Thursday, April 7, 2011

How to Start an Anti-Bullying Campagin: Part 2

Is your child safe at school from bullying? 
A parent's child was cyber bullied and taunted at school. Yet when she complained, the school had no official policy for dealing with bullies. One mom made sure it wouldn't happen again. Could your school be the same? Yesterday we looked the article from on how to at build a team and making your case for bullying.  Today we are looking at building a case and how to do your research.

Build your case

Next, gather as much evidence as you can to support the need for an anti-bullying program at your school. Newman and her group put the word out at school functions, and sent e-mails asking parents to contact them if their child had been bullied or knew anyone else who had.

“Bullying is a problem no one wants to talk about," Newman says. "But once word gets out, the floodgates seem to open. Soon people were calling us.” She cautions that it’s crucial to assure anonymity, since most parents fear that their child will be retaliated against if he or she is identified as a snitch.

“Our findings weren’t scientific,” Newman is quick to say. “Still, we gathered enough information from enough parents that we could make the case that bullying was a problem throughout the school district.”

Do your research

Newman’s committee also did research to find out what a school anti-bullying program should look like. Newman drew on her background as a business and marketing consultant to tap every possible resource: “I did internet research, made cold calls, and called school districts that had existing programs," she says.

Today, there are many excellent anti-bullying organizations, and some have programs specifically designed to be used by schools, including: Olweus, Community Matters, Educators for Social Responsibility, and PFLAG's Safe Schools program.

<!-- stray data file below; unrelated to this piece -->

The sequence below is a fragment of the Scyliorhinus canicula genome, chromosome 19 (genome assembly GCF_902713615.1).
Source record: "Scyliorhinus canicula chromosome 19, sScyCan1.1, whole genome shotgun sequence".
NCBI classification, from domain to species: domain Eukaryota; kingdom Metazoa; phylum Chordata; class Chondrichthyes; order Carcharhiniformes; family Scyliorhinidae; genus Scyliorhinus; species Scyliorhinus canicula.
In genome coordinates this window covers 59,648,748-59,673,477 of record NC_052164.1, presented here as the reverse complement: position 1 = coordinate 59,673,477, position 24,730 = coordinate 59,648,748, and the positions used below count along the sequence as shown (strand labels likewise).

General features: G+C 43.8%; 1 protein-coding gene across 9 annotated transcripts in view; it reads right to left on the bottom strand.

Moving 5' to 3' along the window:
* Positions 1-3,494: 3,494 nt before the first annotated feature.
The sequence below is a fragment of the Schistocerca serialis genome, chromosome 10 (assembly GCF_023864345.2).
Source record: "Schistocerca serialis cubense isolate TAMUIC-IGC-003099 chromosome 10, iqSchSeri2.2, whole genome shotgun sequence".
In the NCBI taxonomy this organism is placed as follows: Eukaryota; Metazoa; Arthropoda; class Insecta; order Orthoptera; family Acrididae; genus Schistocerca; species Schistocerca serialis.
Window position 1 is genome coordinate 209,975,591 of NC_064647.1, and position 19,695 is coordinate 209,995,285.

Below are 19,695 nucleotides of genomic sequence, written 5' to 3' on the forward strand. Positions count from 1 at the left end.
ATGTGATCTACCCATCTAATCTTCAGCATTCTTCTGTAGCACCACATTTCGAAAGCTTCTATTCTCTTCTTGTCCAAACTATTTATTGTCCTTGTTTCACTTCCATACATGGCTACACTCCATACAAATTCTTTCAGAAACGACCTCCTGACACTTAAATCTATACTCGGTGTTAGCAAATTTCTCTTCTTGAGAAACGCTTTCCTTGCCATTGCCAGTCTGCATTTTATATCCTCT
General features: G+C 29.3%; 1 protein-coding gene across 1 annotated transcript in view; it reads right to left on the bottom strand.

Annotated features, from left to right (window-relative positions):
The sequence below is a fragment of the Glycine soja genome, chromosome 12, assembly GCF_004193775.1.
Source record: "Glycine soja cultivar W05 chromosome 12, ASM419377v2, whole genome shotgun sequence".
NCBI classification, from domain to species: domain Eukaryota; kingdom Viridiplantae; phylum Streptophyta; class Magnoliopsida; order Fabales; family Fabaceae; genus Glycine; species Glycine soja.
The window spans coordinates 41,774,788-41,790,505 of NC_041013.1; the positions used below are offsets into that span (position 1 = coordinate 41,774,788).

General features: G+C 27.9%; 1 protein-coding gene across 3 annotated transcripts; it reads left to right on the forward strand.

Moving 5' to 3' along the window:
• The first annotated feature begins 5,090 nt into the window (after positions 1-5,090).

For more information on bullying and bullying prevention, see the new government website, Stop

In the end, Glen Ellyn school district officials decided not to go with a pre-packaged program, but to develop one of their own. Still, Newman's research paid off since it educated everyone involved about different approaches, what works, and what does not. Newman and other anti-bullying experts agree that, whatever approach you take, it's important to make sure to adapt any program to the specific needs of your individual school.

Your research should also include possible sources of funding to support an anti-bullying program. The Community Matters and Olweus websites both include funding advice and sources.

Newman emphasizes the importance of doing as much legwork as possible so school officials won't have to. “Most school administrators aren’t against the idea," she says. "They just don’t have the resources to make it happen. The more you can do ahead of time, the more likely you are to succeed."

Tomorrow will conclude the article from with " It's never to early to start".


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